Like the others, I have learned to gourmandize on a sprat, and find a day’s contentment in a mere shadow of comfort. I can believe myself on Sandilands Moor when I read Dumas’s lines : – 

Mais tout cela ne vaut pas l’air des vastes campagnes Et les chansons du soir dans le fond des bosquets.

I am beginning to understand from my own experience the miseries of Grimmelshausen’s Simplicissimus, who could catch lice in handfuls. Here we scratch all day and all night, or sit like rabbits in front of our warren examining shirts. A facetious gentleman termed it “hunting on the lawn”.  A great and lasting benefit of trench-life, just like living in a marble palace attended by devoted slaves ! It arouses wonder and develops philosophy. Diogenes had a real martyr’s life in a barrel ar on the bare ground the lice are legion, inside anything comfortable they surpass in number the sands on the shore.

I have taken a new interest in beetles, especially when wakened at midnight by an inquisitive gentleman exploring my chest. They crawl up and down the walls  of the dug-out, strange jet monsters dear to Scarabeaus, shaped to inspire terror in a child soul. Caterpillars are very constant with their attentions, dear little playfellows escorted by earwigs and huge spiders. Ladybirds preen themselves on your knees and go to sleep in boots ; ants delight to scamper up one leg and down the other, get lost sometimes and emerge at your neck in a great state of bewilderment. Greenflies and bluebottles utter dulcet melody all day long, strange buzzers hover on the face and tickle the ears and nostrils. There is a constant interchange of courtesies between the grasshoppers on the banks, and crickets rattle lugubriously by the road-side at night.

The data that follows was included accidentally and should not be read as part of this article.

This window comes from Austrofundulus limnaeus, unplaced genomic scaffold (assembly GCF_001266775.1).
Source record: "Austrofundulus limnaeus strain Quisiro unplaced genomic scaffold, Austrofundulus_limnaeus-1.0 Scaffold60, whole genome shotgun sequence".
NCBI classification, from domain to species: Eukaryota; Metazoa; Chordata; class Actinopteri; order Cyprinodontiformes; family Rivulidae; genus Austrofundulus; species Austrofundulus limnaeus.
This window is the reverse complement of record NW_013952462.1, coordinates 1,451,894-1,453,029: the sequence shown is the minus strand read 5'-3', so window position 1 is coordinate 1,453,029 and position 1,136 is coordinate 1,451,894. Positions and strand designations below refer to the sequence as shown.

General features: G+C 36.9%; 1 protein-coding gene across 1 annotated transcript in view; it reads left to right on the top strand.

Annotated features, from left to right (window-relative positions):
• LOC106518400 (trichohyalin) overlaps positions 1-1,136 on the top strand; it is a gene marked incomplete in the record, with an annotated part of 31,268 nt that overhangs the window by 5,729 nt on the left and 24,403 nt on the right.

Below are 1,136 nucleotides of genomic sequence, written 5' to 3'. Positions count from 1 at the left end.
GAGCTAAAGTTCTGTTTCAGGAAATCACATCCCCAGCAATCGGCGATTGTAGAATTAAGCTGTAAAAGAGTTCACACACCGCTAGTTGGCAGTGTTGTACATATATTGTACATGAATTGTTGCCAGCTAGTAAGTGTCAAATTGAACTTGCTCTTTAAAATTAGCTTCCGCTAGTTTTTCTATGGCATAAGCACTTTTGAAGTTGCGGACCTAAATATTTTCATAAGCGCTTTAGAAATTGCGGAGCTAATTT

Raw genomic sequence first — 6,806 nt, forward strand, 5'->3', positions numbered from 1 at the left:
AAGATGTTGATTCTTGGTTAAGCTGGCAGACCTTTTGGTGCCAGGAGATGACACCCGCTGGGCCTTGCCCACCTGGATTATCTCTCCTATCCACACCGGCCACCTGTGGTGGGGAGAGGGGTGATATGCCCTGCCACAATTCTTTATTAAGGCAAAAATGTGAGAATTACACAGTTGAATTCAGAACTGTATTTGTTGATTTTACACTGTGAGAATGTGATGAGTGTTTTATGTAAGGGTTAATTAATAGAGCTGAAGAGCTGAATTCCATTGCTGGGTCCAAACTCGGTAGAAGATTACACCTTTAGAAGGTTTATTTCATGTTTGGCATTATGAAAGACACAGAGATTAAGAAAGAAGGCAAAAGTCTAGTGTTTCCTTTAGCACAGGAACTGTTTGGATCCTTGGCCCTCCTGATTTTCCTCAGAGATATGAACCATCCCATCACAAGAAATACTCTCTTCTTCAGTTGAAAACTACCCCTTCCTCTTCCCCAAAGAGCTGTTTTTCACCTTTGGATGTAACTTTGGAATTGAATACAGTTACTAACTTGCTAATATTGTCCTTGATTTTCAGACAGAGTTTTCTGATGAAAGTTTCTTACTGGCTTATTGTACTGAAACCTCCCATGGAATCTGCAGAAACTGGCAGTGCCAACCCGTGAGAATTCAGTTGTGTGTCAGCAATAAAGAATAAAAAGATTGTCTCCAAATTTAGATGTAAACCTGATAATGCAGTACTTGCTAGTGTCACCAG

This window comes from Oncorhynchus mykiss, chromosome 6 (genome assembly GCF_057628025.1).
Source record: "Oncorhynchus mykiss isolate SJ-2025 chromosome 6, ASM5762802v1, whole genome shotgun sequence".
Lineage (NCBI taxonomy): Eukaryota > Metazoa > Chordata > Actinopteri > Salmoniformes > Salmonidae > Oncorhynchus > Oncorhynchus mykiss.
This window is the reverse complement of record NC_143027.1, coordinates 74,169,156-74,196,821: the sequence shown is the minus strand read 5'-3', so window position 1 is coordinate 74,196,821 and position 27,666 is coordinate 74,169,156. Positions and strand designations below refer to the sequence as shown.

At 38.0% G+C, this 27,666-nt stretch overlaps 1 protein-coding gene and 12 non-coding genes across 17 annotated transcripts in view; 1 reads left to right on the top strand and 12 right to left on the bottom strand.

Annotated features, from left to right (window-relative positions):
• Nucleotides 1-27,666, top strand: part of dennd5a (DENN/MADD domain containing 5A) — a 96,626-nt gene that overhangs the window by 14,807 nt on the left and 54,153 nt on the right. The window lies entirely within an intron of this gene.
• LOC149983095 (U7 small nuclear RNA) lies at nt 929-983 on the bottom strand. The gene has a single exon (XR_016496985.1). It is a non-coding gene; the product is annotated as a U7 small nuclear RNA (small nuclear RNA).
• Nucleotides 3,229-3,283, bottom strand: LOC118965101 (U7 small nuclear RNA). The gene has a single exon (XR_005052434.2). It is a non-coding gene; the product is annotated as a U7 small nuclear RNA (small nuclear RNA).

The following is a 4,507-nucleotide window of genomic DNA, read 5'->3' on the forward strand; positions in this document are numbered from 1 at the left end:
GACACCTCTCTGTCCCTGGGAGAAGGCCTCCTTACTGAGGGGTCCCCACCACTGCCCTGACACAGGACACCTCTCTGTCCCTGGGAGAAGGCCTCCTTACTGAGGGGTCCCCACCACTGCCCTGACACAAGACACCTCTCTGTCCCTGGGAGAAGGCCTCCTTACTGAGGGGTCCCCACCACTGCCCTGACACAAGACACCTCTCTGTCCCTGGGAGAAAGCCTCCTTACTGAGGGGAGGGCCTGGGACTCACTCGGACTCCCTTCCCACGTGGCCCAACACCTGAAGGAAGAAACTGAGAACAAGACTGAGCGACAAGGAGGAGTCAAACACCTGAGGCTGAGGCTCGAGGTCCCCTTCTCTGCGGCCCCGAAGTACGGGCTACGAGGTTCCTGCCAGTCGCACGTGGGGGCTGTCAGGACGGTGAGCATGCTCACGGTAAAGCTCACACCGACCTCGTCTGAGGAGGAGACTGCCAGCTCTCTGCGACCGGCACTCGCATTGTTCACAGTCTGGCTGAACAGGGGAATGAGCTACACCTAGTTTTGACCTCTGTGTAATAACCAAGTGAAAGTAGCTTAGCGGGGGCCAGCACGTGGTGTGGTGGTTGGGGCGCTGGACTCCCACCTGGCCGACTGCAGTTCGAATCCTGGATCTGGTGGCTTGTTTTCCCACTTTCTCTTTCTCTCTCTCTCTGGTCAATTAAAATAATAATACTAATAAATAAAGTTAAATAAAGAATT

Strange bedfellows always seem the most romantic, and we have enough of them here to inspire a new kind of epic : – 

Sweet to me, o ant, are thine eyes in the morning,

Gazing calmly at me from the promontory nose,

And thy shaggy hair rustles delightfully o’er me

Like wind on the plains tressing the corn.

Then the poet could continue and string a lot of beautiful images round this fairy-like Shakespeare with Queen Mab, touching the sublime a little and avoiding the trivial as not in keeping with this great subject. I can see Virgil becoming jealous and Æneas fading away to a very shadowy character indeed beside this wonderful creation.

“It is romance that holds the two-edged sword, the sharp ecstasy and the severing scythe stroke, the expectancy and the disillusioning, the trance and the clearer vision”  (Some Irish Yesterdays). If one could govern life, feeling, perception, spirit, desire, experience, to that definition, the old feeling of Paradise would appear tame beside the most ordinary, and the richest delight of existence or nature gleam eternally on the deserted and desolate. Sometime it might come to me and make me forget those things, holding the vision to the rainbow at the world’s end and leading, as it led Ralph in The Wood Beyond the World, through pain, temptation, misery, voluptuous crime, to a quiet world, peaceful in a pure happiness, settled at last in a great consummation.

“Ainsi T’homme est si malheureux qu’il s’ennuierait même sans aucune cause d’ennui, et il par l’état propre de sa complexion : est si vain qu’ étant plein de mille causes essentielles d’ennui, la moindre chose, comme un ballon ou une balle qu’il pousse, suffit pour le divertir”  (Pascal). Pascal got the  idea all right. The least thing delights us here, and the only sop to weariness is a constant expectation of meeting little things out of the ordinary, things no one else might notice but are all the world to us.